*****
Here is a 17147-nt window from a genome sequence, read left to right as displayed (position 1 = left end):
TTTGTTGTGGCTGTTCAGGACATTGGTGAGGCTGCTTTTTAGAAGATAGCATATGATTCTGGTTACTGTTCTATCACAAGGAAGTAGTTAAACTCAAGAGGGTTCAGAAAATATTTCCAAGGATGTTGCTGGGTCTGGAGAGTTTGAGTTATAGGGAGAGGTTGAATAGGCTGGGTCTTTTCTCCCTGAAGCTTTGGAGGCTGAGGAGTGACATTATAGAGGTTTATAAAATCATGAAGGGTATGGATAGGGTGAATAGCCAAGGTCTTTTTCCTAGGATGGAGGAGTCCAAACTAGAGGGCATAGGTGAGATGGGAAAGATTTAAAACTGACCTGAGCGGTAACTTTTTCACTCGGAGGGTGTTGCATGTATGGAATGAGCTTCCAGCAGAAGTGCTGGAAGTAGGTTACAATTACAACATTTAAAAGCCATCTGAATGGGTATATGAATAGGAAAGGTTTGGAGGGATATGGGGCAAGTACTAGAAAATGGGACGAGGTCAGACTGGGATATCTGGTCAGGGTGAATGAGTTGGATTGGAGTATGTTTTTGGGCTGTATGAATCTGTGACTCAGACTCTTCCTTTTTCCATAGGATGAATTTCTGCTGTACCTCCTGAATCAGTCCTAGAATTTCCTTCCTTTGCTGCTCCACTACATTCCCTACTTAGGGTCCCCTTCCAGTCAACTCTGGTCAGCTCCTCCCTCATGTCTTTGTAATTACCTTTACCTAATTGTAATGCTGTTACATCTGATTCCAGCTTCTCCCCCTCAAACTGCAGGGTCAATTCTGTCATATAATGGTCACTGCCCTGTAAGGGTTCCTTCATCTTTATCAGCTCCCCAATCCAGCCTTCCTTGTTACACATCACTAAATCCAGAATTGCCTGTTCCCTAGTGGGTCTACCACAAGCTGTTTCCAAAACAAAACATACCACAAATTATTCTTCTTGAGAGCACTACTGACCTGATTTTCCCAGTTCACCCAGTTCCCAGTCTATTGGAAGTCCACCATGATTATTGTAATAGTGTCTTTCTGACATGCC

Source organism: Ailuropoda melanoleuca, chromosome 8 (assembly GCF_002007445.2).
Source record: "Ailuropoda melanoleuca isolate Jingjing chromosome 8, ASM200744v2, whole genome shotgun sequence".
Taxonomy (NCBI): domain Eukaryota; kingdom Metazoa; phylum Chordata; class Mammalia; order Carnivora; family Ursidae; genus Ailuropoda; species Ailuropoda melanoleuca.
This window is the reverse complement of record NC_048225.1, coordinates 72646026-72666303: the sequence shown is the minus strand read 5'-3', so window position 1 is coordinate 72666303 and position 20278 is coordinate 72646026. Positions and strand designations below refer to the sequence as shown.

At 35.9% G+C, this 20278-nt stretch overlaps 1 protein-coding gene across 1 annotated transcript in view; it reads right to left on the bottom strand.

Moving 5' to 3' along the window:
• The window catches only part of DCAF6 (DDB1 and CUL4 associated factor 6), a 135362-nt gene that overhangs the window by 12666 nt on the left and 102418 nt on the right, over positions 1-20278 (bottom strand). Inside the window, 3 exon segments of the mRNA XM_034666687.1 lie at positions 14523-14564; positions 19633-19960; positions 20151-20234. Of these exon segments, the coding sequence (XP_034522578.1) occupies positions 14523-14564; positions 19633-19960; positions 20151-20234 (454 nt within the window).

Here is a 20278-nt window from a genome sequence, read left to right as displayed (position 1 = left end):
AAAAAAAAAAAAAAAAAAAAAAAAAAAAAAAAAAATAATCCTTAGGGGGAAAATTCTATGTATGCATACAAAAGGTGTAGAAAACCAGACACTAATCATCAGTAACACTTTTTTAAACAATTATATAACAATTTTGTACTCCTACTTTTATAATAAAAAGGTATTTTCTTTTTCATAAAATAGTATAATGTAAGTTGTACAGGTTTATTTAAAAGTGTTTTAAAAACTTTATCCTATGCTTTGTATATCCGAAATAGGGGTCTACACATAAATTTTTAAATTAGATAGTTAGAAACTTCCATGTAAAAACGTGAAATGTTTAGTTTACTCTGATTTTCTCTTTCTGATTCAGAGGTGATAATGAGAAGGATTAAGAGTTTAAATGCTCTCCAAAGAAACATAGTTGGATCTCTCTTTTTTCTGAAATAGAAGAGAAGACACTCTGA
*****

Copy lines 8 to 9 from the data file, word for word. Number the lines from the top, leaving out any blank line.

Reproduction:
Moving 5' to 3' along the window:
• The window catches only part of DCAF6 (DDB1 and CUL4 associated factor 6), a 135362-nt gene that overhangs the window by 12666 nt on the left and 102418 nt on the right, over positions 1-20278 (bottom strand). Inside the window, 3 exon segments of the mRNA XM_034666687.1 lie at positions 14523-14564; positions 19633-19960; positions 20151-20234. Of these exon segments, the coding sequence (XP_034522578.1) occupies positions 14523-14564; positions 19633-19960; positions 20151-20234 (454 nt within the window).